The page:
Let's not bring in real live network engineers who've spent the last 40 years building the Internet. Nope, let's bring in beancounters whose sole concern is their personal enrichment and who couldn't configure a router if their lives depended on it.

    reply to this | link to this | view in chronology ]

    • identicon
      Anonymous Coward, 26 Jul 2017 @ 11:45am

      Re: Yes, let's bring in the CEOs

      Now, that is by far the most relevant comment.

      If repressive Walden actually wanted the help of the people in this question, why the b**p is he inviting technical illiterates with little to no connection to/understanding of "billions of consumers"?

      Even if he wanted the best rules, you go to the professional, not to his boss!

      reply to this | link to this | view in chronology ]

  • identicon
    Anonymous Coward, 26 Jul 2017 @ 7:56am

    although it will be too late, the only recourse is to replace the senators who bring in any new law that aids and abets the ISPs and telecoms companies and totally screws the people!

    reply to this | link to this | view in chronology ]

    • identicon
      Anonymous Coward, 26 Jul 2017 @ 7:58am

      Re:

      requires replacing both the parties... a near insurmountable task.

      reply to this | link to this | view in chronology ]

      • icon
        JoeCool (profile), 26 Jul 2017 @ 8:17am

        Re: Re:

        Not to mention, the choices the parties will give us to replace the old ones will be younger versions of the old ones with no other discernible differences at all.

        "You don't like this old greedy and corrupt politician? Well, here's a YOUNGER greedy and corrupt politician you can vote for!"

        reply to this | link to this | view in chronology ]

        • icon
          Anonymous Anonymous Coward (profile), 26 Jul 2017 @ 10:37am

          Re: Re: Re:

          So replace political parties with no political parties, and take money out of politics, let the government pay for elections. Which could be done with probably about 1% of NSA's budget. No more lobbyists, politicians accountable to the electorate. Amongst a few other things, like the voting system.

          reply to this | link to this | view in chronology ]

          • identicon
            Thad, 26 Jul 2017 @ 2:56pm

            Re: Re: Re: Re:

            I'm in favor of publicly-funded elections, but how do you propose to eliminate political parties? People have a right to free association, and people who share political goals have a right to form groups.

            I live in a city with nonpartisan mayoral elections, but the last time we had a real race between candidates, everybody knew which one was the Democrat and which one was the Republican, even if the ballot didn't identify them as such.

            I believe California now has "nonpartisan" elections for governor, where there's an open primary and the top two candidates move on to the general, regardless of party. (We had a similar proposal on the ballot in Arizona a few years ago, but it didn't pass.) There are advantages to this system in that it favors consensus candidates and decreases polarization, but in practice, it changes a two-party system into a one-party system: instead of the only two viable candidates being a Democrat and a Republican, you wind up with two candidates who are both Democrats. (If it had passed in Arizona, it would be two Republicans.)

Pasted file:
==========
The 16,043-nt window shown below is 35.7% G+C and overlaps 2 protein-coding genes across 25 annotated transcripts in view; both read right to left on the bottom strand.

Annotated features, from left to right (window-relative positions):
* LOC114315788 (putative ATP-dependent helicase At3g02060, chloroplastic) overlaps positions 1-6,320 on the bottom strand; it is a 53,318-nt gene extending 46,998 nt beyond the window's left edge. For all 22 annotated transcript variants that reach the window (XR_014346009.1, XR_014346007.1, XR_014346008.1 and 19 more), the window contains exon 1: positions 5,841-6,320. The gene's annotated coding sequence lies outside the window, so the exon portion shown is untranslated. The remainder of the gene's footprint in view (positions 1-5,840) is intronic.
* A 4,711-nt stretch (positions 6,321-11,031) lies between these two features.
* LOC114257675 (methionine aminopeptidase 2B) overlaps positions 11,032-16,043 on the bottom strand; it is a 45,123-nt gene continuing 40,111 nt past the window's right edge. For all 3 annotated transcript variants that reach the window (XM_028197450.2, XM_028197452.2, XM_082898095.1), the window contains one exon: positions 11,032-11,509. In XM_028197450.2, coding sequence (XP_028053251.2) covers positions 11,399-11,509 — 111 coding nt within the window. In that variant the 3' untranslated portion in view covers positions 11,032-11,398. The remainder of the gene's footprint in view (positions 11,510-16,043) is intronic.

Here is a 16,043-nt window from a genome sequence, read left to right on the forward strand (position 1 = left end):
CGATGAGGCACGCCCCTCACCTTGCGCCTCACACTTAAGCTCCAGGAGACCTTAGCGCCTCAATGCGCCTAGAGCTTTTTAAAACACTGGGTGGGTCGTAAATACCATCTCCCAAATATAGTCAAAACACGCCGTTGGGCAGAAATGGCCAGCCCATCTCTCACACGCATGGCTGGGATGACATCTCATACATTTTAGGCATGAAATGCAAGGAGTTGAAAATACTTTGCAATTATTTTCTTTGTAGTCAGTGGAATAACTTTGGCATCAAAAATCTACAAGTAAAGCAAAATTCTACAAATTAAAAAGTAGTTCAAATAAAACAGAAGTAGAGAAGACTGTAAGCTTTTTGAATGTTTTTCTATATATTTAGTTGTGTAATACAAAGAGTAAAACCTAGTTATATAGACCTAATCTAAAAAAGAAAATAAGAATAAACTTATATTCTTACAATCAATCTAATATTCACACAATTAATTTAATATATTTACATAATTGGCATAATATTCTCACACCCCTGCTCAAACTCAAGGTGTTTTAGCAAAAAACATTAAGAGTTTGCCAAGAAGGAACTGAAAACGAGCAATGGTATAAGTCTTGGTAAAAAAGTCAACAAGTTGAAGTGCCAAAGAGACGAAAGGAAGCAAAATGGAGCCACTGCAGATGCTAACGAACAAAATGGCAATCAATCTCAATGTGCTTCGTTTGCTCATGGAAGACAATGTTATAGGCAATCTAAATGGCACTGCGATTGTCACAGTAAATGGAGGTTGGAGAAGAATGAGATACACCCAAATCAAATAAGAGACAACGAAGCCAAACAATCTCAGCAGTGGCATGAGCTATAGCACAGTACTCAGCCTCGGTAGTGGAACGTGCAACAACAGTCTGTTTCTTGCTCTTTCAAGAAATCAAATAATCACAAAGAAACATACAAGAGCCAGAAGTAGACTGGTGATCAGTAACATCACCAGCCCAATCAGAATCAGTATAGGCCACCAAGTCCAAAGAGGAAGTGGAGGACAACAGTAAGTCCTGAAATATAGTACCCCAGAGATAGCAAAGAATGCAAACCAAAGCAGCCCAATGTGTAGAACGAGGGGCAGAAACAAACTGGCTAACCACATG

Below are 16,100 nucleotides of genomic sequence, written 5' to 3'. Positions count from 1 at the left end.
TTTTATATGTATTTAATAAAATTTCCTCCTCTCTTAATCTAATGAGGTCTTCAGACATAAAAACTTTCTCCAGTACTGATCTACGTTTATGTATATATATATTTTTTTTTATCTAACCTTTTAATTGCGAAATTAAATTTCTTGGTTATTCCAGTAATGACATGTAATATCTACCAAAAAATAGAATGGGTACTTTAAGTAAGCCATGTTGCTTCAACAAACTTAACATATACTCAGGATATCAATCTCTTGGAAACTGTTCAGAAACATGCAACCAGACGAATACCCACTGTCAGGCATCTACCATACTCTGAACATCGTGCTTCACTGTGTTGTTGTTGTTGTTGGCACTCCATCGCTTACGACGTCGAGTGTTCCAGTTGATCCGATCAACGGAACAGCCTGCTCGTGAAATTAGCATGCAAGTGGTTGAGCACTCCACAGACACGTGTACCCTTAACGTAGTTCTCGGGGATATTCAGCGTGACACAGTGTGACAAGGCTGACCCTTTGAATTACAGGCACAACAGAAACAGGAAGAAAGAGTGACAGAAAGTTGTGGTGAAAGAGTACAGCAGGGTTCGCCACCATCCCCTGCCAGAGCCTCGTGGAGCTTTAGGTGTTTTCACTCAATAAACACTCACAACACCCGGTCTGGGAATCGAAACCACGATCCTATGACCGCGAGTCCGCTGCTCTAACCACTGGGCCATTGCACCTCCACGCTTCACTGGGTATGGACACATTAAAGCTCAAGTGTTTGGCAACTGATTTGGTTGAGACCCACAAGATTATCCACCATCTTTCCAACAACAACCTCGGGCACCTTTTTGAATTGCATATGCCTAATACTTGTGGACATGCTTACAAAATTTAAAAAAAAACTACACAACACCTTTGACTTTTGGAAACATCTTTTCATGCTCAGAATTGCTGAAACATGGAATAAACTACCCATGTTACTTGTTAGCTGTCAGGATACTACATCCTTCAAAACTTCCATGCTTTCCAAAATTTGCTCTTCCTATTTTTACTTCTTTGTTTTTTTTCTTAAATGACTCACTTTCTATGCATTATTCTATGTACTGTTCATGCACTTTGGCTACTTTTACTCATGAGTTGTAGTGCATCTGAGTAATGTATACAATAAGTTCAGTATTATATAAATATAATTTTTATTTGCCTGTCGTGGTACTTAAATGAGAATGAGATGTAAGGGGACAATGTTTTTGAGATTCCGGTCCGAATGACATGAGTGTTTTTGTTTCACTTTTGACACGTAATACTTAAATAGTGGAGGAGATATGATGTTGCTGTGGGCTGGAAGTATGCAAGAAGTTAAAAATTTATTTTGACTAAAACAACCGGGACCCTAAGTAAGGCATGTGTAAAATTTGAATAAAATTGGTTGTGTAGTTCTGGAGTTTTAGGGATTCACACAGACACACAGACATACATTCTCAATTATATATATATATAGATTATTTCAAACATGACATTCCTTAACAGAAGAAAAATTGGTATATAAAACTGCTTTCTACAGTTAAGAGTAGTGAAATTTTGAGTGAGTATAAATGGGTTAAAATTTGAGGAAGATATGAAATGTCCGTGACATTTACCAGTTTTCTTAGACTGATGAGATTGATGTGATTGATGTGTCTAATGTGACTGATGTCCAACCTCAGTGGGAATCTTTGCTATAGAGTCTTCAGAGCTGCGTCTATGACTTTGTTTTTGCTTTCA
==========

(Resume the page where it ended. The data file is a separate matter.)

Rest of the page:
I don't like political parties, but I don't know of any way to actually get rid of them.

            reply to this | link to this | view in chronology ]

            • icon
              JoeCool (profile), 30 Jul 2017 @ 11:32am

              Re: Re: Re: Re: Re:

              Switch to a jury-pool system like the courts. If a randomly selected jury of your "peers" can sentence you to death, they can certainly run the government for 3 months. During said time, accepting ANYTHING worth money is officially bribery. People/companies can submit reports trying to explain their side of issues, but no dinners, no trips, no jobs, no NOTHING that's worth anything.

              reply to this | link to this | view in chronology ]

  • identicon
    Anonymous Coward, 26 Jul 2017 @ 9:49am

    if you want to help protect NN you can support groups like the Electronic Frontier Foundation and the ACLU and Free Press who are fighting to keep Net Neutrality.

    https://www.eff.org/

    https://www.aclu.org/

    https://www.freepress.net/

    https://www.fightforth efuture.org/

    https://www.publicknowledge.org/

    https://demandprogress.org/

    also you can set them as your charity on https://smile.amazon.com/

    also write to your House Representative and senators http://www.house.gov/representatives/find/